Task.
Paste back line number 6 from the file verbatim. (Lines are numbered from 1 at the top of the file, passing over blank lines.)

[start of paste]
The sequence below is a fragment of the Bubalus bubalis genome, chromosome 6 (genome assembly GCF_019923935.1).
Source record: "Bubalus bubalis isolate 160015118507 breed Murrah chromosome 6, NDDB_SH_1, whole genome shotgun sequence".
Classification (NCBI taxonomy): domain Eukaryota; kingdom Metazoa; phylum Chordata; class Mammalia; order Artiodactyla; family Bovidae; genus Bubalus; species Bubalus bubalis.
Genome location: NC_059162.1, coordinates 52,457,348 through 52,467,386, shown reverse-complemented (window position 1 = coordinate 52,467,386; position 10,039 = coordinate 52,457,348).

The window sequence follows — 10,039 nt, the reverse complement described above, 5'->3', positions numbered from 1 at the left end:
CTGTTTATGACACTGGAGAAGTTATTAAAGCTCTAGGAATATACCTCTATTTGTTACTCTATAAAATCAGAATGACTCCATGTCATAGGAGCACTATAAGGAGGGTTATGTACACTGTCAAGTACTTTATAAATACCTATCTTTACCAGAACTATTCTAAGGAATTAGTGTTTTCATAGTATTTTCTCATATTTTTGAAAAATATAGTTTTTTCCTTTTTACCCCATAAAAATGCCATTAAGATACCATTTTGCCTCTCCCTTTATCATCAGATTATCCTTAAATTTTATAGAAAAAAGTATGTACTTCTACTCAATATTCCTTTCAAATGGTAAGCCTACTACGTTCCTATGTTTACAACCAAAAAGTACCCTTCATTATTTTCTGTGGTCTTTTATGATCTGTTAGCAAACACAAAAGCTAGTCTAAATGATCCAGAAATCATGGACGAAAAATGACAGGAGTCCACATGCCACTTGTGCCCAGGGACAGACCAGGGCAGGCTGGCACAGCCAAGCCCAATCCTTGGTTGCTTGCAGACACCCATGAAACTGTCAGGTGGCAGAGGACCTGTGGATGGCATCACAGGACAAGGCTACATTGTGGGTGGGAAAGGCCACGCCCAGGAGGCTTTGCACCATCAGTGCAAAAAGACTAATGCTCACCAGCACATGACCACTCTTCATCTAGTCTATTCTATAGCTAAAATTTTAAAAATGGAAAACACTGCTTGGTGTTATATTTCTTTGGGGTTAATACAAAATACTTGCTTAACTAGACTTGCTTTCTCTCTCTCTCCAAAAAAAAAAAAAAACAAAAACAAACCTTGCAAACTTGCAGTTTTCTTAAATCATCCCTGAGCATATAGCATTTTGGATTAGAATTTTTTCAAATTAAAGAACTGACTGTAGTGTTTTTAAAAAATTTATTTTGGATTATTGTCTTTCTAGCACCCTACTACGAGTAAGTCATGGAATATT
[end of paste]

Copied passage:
CTGTTTATGACACTGGAGAAGTTATTAAAGCTCTAGGAATATACCTCTATTTGTTACTCTATAAAATCAGAATGACTCCATGTCATAGGAGCACTATAAGGAGGGTTATGTACACTGTCAAGTACTTTATAAATACCTATCTTTACCAGAACTATTCTAAGGAATTAGTGTTTTCATAGTATTTTCTCATATTTTTGAAAAATATAGTTTTTTCCTTTTTACCCCATAAAAATGCCATTAAGATACCATTTTGCCTCTCCCTTTATCATCAGATTATCCTTAAATTTTATAGAAAAAAGTATGTACTTCTACTCAATATTCCTTTCAAATGGTAAGCCTACTACGTTCCTATGTTTACAACCAAAAAGTACCCTTCATTATTTTCTGTGGTCTTTTATGATCTGTTAGCAAACACAAAAGCTAGTCTAAATGATCCAGAAATCATGGACGAAAAATGACAGGAGTCCACATGCCACTTGTGCCCAGGGACAGACCAGGGCAGGCTGGCACAGCCAAGCCCAATCCTTGGTTGCTTGCAGACACCCATGAAACTGTCAGGTGGCAGAGGACCTGTGGATGGCATCACAGGACAAGGCTACATTGTGGGTGGGAAAGGCCACGCCCAGGAGGCTTTGCACCATCAGTGCAAAAAGACTAATGCTCACCAGCACATGACCACTCTTCATCTAGTCTATTCTATAGCTAAAATTTTAAAAATGGAAAACACTGCTTGGTGTTATATTTCTTTGGGGTTAATACAAAATACTTGCTTAACTAGACTTGCTTTCTCTCTCTCTCCAAAAAAAAAAAAAAACAAAAACAAACCTTGCAAACTTGCAGTTTTCTTAAATCATCCCTGAGCATATAGCATTTTGGATTAGAATTTTTTCAAATTAAAGAACTGACTGTAGTGTTTTTAAAAAATTTATTTTGGATTATTGTCTTTCTAGCACCCTACTACGAGTAAGTCATGGAATATT